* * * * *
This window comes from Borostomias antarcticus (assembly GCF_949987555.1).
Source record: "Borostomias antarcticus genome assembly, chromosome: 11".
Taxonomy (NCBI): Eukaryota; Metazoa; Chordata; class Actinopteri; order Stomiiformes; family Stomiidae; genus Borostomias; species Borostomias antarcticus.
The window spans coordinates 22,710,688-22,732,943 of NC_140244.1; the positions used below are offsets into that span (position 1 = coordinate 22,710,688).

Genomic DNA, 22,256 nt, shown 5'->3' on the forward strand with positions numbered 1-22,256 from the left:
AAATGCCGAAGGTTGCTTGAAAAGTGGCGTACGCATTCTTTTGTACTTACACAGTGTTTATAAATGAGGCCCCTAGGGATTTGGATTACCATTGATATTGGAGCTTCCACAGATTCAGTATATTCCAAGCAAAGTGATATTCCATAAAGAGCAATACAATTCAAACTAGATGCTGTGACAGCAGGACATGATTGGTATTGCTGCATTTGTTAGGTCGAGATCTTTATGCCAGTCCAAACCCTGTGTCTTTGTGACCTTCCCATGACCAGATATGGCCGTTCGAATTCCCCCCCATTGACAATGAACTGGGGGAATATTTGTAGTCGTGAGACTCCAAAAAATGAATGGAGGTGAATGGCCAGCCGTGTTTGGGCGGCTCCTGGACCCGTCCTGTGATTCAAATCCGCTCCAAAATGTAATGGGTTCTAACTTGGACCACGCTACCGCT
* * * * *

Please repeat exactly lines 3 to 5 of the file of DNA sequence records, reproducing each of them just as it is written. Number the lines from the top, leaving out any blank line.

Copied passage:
Taxonomy (NCBI): Eukaryota; Metazoa; Chordata; class Actinopteri; order Stomiiformes; family Stomiidae; genus Borostomias; species Borostomias antarcticus.
The window spans coordinates 22,710,688-22,732,943 of NC_140244.1; the positions used below are offsets into that span (position 1 = coordinate 22,710,688).

Genomic DNA, 22,256 nt, shown 5'->3' on the forward strand with positions numbered 1-22,256 from the left: